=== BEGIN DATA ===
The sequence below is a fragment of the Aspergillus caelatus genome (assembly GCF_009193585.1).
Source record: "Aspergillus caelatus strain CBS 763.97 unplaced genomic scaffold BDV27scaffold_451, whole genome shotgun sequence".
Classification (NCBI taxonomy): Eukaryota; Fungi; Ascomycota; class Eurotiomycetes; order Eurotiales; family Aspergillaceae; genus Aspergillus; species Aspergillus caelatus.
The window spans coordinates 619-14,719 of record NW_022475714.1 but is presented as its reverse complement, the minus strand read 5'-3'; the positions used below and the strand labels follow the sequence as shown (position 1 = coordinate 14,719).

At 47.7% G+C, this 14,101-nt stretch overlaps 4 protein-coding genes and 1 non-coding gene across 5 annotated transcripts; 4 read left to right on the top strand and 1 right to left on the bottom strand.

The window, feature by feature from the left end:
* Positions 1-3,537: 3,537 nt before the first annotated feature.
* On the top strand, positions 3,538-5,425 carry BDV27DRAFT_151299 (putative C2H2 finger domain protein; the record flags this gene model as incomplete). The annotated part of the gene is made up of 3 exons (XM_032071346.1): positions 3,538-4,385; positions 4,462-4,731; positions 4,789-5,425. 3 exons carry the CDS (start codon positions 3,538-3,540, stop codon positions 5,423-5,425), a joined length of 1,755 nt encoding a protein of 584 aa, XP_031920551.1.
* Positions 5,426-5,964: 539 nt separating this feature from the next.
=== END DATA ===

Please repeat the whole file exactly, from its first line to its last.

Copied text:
The sequence below is a fragment of the Aspergillus caelatus genome (assembly GCF_009193585.1).
Source record: "Aspergillus caelatus strain CBS 763.97 unplaced genomic scaffold BDV27scaffold_451, whole genome shotgun sequence".
Classification (NCBI taxonomy): Eukaryota; Fungi; Ascomycota; class Eurotiomycetes; order Eurotiales; family Aspergillaceae; genus Aspergillus; species Aspergillus caelatus.
The window spans coordinates 619-14,719 of record NW_022475714.1 but is presented as its reverse complement, the minus strand read 5'-3'; the positions used below and the strand labels follow the sequence as shown (position 1 = coordinate 14,719).

At 47.7% G+C, this 14,101-nt stretch overlaps 4 protein-coding genes and 1 non-coding gene across 5 annotated transcripts; 4 read left to right on the top strand and 1 right to left on the bottom strand.

The window, feature by feature from the left end:
* Positions 1-3,537: 3,537 nt before the first annotated feature.
* On the top strand, positions 3,538-5,425 carry BDV27DRAFT_151299 (putative C2H2 finger domain protein; the record flags this gene model as incomplete). The annotated part of the gene is made up of 3 exons (XM_032071346.1): positions 3,538-4,385; positions 4,462-4,731; positions 4,789-5,425. 3 exons carry the CDS (start codon positions 3,538-3,540, stop codon positions 5,423-5,425), a joined length of 1,755 nt encoding a protein of 584 aa, XP_031920551.1.
* Positions 5,426-5,964: 539 nt separating this feature from the next.